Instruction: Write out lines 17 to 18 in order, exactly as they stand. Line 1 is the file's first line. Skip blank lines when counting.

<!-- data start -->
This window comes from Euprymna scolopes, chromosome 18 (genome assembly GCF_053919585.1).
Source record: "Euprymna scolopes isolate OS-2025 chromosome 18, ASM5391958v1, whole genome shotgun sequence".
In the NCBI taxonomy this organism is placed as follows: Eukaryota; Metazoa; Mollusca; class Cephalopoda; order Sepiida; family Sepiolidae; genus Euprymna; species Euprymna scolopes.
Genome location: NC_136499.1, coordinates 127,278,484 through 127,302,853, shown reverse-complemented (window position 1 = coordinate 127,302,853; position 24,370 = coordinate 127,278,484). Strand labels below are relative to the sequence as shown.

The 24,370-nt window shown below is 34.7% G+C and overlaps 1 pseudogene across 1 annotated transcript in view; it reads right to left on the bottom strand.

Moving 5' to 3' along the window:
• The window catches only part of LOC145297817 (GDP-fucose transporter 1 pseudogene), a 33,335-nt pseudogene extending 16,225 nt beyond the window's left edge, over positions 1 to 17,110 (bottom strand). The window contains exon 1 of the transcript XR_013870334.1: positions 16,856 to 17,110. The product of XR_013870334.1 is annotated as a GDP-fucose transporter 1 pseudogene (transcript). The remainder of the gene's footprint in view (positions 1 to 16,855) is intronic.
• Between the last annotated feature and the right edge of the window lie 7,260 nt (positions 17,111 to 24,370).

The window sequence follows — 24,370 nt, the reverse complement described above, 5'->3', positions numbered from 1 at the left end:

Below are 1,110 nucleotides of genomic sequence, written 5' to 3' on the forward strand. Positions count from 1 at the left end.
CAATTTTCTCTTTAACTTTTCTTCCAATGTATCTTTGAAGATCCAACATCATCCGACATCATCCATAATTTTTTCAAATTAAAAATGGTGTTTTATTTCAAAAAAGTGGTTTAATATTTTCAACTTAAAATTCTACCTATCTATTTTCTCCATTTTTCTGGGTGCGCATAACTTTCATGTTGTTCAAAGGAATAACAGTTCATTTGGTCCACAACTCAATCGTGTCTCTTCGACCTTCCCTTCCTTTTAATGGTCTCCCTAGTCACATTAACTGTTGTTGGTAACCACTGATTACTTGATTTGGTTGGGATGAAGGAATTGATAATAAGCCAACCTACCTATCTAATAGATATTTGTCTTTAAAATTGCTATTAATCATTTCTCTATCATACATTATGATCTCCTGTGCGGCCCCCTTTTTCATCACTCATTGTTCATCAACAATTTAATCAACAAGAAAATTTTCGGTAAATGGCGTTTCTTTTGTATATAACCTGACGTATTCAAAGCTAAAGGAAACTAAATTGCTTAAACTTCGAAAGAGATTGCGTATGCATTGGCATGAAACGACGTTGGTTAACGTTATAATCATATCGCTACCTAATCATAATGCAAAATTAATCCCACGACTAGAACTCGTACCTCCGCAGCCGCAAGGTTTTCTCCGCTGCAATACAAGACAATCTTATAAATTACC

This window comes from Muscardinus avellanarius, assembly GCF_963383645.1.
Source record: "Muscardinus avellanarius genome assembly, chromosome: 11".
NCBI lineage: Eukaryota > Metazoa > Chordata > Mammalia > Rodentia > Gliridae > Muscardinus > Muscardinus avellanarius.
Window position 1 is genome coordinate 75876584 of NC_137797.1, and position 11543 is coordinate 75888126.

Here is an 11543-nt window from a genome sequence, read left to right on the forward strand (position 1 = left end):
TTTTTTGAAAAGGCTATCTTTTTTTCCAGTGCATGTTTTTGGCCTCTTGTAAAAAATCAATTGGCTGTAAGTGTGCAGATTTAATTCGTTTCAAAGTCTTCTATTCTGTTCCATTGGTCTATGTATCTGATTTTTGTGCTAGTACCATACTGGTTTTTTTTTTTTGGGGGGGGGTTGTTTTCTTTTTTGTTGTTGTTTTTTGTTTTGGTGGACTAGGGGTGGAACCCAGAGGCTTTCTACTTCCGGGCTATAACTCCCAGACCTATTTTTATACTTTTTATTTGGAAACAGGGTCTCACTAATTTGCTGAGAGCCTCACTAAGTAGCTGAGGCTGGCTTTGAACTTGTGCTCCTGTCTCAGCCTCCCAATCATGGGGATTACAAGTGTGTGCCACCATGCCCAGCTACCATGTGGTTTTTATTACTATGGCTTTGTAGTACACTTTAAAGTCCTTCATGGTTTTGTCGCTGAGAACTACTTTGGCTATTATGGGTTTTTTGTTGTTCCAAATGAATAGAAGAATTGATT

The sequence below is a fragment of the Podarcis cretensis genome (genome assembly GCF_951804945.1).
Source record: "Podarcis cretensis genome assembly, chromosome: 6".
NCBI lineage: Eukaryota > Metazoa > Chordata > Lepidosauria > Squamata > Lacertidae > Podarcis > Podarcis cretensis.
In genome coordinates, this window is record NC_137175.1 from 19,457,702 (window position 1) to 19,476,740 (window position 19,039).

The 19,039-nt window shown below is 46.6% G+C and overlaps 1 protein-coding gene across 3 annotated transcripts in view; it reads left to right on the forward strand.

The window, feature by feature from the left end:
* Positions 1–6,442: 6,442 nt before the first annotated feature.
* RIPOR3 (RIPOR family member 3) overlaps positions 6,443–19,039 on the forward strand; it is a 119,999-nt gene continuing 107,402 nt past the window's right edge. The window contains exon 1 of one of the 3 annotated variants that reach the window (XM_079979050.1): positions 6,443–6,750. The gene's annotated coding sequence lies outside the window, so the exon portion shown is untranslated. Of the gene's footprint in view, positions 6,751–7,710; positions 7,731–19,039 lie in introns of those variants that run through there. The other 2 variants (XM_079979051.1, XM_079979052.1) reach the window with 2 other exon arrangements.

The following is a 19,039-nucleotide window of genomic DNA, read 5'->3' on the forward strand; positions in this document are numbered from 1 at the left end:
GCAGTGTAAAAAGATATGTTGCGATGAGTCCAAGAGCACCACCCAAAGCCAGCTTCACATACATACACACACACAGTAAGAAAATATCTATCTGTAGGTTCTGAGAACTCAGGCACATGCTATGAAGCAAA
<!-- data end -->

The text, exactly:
TTTTTTGAAAAGGCTATCTTTTTTTCCAGTGCATGTTTTTGGCCTCTTGTAAAAAATCAATTGGCTGTAAGTGTGCAGATTTAATTCGTTTCAAAGTCTTCTATTCTGTTCCATTGGTCTATGTATCTGATTTTTGTGCTAGTACCATACTGGTTTTTTTTTTTTGGGGGGGGGTTGTTTTCTTTTTTGTTGTTGTTTTTTGTTTTGGTGGACTAGGGGTGGAACCCAGAGGCTTTCTACTTCCGGGCTATAACTCCCAGACCTATTTTTATACTTTTTATTTGGAAACAGGGTCTCACTAATTTGCTGAGAGCCTCACTAAGTAGCTGAGGCTGGCTTTGAACTTGTGCTCCTGTCTCAGCCTCCCAATCATGGGGATTACAAGTGTGTGCCACCATGCCCAGCTACCATGTGGTTTTTATTACTATGGCTTTGTAGTACACTTTAAAGTCCTTCATGGTTTTGTCGCTGAGAACTACTTTGGCTATTATGGGTTTTTTGTTGTTCCAAATGAATAGAAGAATTGATT

The sequence below is a fragment of the Podarcis cretensis genome (genome assembly GCF_951804945.1).